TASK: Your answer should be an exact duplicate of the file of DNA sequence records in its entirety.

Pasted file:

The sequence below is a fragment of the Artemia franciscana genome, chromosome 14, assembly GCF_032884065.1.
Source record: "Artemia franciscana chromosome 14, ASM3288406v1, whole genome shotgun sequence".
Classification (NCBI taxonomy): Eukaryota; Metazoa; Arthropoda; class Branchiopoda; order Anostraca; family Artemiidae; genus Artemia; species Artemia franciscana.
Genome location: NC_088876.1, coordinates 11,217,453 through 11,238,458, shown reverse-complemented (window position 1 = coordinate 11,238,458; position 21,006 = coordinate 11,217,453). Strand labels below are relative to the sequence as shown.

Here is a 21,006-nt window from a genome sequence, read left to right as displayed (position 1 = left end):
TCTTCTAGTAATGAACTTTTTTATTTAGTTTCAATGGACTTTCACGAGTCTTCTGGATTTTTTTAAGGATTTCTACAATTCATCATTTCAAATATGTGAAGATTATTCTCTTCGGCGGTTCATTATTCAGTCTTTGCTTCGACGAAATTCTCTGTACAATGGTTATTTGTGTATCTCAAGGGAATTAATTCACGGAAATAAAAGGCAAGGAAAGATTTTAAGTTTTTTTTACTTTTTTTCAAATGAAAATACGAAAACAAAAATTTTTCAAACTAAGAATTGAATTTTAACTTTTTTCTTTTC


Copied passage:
The sequence below is a fragment of the Artemia franciscana genome, chromosome 14, assembly GCF_032884065.1.
Source record: "Artemia franciscana chromosome 14, ASM3288406v1, whole genome shotgun sequence".
Classification (NCBI taxonomy): Eukaryota; Metazoa; Arthropoda; class Branchiopoda; order Anostraca; family Artemiidae; genus Artemia; species Artemia franciscana.
Genome location: NC_088876.1, coordinates 11,217,453 through 11,238,458, shown reverse-complemented (window position 1 = coordinate 11,238,458; position 21,006 = coordinate 11,217,453). Strand labels below are relative to the sequence as shown.

Here is a 21,006-nt window from a genome sequence, read left to right as displayed (position 1 = left end):
TCTTCTAGTAATGAACTTTTTTATTTAGTTTCAATGGACTTTCACGAGTCTTCTGGATTTTTTTAAGGATTTCTACAATTCATCATTTCAAATATGTGAAGATTATTCTCTTCGGCGGTTCATTATTCAGTCTTTGCTTCGACGAAATTCTCTGTACAATGGTTATTTGTGTATCTCAAGGGAATTAATTCACGGAAATAAAAGGCAAGGAAAGATTTTAAGTTTTTTTTACTTTTTTTCAAATGAAAATACGAAAACAAAAATTTTTCAAACTAAGAATTGAATTTTAACTTTTTTCTTTTC